A paper on the holistic treatment of Endometriosis

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The Ohlone Herbal Center published Whitney Staeb’s apprenticeship paper in October 2016 about the holistic treatment approaches of Endometriosis.  If you’d like to read the 16-page report in it’s entirety, please click here.

It discusses herbs and flower essences that may help ease inflammation and symptoms.  Although it does not discuss doses, it does talk about the supposed medicinal properties of each and combinations that may help during cycles.  If intrigued, read the paper and consult with your healthcare provider and an herbalist.

Diet and proper nutrition play a large role possibly controlling Endometriosis symptoms.  She identifies some “ideal foods” that may be incorporated into, and excluded from, your diet.

Lifestyle changes such as switching feminine hygiene products, exercising, taking warm baths, using heating pads, and practicing good self-care may also ease the physical and mental issues of Endometriosis.

I encourage you to read her paper yourself (click here).  See if any of it speaks to you.  And, again, please do your own research (look for the pros and cons of each listed suggestion) and speak with your healthcare provider before starting any new regimen.

Have you ever, or do you presently, take any of the herbs/supplements referenced in this paper?  Please share your experiences with us in the comments below. Your journey may help others!

Yours,

Lisa

7 thoughts on “A paper on the holistic treatment of Endometriosis

  1. Thank you for sharing this!!!

    On Tue, Dec 20, 2016 at 1:33 PM, Bloomin’ Uterus wrote:

    > Bloomin’ Uterus posted: ” The Ohlone Herbal Center published Whitney > Staeb’s apprenticeship paper in October 2016 about the holistic treatment > approaches of Endometriosis. If you’d like to read the 16-page report in > it’s entirety, please click here. It discusses herbs and flow” >

    Liked by 1 person

  2. Thank you for sharing this! I’m aware of the herbs that are great for women (nettles, raspberry leaf, licorice, wild yam) but leery about taking them during IVF cycles–so I don’t. What I found so interesting was her mention of the relationship to candida and endo! I had a horrible couple years of yeast infections that none of my doctors could figure out. (This was all before getting diagnosed with endo) The only thing that stopped the yeast infections was boric acid.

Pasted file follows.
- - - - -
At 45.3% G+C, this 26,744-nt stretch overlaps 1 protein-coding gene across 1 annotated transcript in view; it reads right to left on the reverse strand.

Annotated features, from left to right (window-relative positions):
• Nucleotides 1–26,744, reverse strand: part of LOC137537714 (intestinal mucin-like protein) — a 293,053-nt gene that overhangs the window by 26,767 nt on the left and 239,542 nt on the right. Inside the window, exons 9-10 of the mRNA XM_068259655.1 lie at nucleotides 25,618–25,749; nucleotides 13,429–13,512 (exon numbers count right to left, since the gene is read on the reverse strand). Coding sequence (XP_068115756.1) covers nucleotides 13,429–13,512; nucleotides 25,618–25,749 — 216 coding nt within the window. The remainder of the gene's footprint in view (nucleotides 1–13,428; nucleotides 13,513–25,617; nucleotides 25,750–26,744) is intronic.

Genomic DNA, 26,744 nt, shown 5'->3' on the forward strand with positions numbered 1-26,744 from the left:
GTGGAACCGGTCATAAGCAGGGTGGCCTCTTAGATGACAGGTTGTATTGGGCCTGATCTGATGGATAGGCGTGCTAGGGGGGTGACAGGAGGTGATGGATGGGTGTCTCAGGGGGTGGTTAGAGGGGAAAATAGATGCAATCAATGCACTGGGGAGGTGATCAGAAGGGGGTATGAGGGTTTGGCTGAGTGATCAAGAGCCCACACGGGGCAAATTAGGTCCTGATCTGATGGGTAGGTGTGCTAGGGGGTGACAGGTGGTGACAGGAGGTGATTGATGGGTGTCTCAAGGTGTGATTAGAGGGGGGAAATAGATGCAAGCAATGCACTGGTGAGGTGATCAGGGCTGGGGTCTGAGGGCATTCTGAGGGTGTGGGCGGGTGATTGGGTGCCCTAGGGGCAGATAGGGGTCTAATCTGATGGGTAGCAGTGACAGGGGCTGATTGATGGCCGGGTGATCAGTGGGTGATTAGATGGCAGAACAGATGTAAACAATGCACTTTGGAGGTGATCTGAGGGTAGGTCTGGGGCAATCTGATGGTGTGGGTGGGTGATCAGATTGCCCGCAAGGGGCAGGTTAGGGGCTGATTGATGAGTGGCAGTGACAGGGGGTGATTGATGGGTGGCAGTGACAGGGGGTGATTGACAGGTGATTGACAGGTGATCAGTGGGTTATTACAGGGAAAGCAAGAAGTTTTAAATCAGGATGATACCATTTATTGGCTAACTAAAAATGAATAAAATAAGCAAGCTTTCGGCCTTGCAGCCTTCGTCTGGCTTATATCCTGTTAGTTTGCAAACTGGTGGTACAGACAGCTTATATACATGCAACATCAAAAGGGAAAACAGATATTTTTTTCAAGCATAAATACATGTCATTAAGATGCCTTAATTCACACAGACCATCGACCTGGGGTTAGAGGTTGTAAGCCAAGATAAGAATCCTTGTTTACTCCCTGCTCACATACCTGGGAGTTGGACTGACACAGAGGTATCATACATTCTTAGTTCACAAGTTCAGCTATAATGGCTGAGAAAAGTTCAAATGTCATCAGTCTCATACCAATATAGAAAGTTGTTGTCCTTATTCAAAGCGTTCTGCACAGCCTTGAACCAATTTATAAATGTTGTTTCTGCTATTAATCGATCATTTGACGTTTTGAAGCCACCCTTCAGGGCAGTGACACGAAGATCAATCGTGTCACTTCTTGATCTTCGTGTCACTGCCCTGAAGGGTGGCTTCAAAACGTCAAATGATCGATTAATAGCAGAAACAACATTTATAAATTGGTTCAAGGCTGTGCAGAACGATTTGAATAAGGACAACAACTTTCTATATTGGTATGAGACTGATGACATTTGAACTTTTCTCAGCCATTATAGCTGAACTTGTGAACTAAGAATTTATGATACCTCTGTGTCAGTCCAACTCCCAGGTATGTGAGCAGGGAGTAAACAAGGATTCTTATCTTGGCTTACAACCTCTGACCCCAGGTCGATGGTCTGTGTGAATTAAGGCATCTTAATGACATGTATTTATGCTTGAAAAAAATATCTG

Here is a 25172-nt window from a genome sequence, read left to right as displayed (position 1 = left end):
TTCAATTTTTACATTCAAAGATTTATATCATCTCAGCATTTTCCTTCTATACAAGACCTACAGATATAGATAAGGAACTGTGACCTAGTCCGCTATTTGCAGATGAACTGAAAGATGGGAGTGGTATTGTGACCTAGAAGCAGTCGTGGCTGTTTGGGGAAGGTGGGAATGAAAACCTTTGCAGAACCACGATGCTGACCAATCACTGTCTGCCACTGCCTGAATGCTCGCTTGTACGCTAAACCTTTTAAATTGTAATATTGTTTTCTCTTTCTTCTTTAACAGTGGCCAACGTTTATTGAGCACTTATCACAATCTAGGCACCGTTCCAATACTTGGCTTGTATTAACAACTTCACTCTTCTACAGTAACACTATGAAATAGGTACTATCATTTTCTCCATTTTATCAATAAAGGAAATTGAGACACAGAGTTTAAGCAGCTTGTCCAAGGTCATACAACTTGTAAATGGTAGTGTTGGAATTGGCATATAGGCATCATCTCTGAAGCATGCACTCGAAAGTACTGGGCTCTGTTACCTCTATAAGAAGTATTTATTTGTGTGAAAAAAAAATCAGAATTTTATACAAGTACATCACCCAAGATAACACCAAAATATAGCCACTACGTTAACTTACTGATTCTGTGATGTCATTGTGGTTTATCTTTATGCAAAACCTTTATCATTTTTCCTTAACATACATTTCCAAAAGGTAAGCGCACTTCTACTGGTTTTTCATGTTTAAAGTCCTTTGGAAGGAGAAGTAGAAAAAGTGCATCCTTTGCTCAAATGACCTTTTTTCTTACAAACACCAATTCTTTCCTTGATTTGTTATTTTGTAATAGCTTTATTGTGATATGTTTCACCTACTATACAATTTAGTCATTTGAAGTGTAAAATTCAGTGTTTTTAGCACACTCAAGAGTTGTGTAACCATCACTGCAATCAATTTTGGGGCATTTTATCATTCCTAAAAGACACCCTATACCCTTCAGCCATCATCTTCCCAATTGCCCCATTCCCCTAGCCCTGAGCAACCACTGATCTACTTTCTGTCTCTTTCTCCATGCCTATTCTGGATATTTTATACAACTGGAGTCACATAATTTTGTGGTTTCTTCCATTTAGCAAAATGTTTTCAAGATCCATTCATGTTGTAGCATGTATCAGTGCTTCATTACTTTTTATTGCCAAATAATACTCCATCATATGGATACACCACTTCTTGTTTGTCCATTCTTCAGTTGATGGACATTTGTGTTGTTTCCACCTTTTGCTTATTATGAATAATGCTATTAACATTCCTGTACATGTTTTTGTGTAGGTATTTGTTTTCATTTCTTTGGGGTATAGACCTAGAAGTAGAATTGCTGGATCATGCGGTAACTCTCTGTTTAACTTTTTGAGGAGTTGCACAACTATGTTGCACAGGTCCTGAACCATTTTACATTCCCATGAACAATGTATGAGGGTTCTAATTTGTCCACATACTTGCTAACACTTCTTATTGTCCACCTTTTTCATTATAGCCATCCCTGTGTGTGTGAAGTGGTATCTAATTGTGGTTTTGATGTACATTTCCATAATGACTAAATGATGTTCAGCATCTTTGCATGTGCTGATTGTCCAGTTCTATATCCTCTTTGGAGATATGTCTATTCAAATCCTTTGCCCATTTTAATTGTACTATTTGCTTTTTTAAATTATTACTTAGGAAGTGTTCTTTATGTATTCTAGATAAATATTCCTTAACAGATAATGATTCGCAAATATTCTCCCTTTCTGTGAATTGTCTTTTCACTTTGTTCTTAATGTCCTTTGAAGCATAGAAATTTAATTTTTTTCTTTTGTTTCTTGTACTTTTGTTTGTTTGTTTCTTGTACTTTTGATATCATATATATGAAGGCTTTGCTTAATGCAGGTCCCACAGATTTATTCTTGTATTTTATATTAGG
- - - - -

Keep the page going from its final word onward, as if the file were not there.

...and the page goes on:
Anti-inflammation living seems theway to go.

    Liked by 1 person

  3. I’m fascinated by the link between endo and candida. I have struggled with candida overgrowth most of my life, and my father has had similar issues. I did a candida diet at one point that helped, but once I stopped the strict routine, I believe the issue came back. It makes sense that they’re all linked – either one causing the other, or predisposition to one leads to a predisposition to the other.

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  4. I tried to read this report, but was getting a 404 error when I clicked the link. But I would like to share what has helped for me regarding natural/alternative treatments.
    I totally agree that diet and exercise is key to managing endometriosis. But I have found what is even more important is managing mental and emotional health, in conjunction with soothing exercises such as qigong and meditation and yoga. When I changed my life in a way that meant I could be happier-for example, I quit a job I hated, I got psychotherapy and studied a range of energy medicine techniques, I eventually got to the point where my endometriosis went into remission and I am 98% pain free. I was diagnosed with stage four endometriosis and my pelvis was a total mess. My bowel was stuck to my uterus, I had deep infiltrating lesions in all areas, and had large chocolate cysts on my ovaries. I definitely did not have a simple case. I spent a lot of time studying how the mind affects the body and looked at things that felt discordant in my life, and worked towards changing them. I wouldn’t go as far to say I am ‘cured’ but I am definitely in remission where my life looks extremely different today than it did when I was first diagnosed. I take no medications now-not even when I have my period. I believe that despite all the research around endometriosis, one of the key things that is missing in treating it is looking at the whole person and their emotional makeup.

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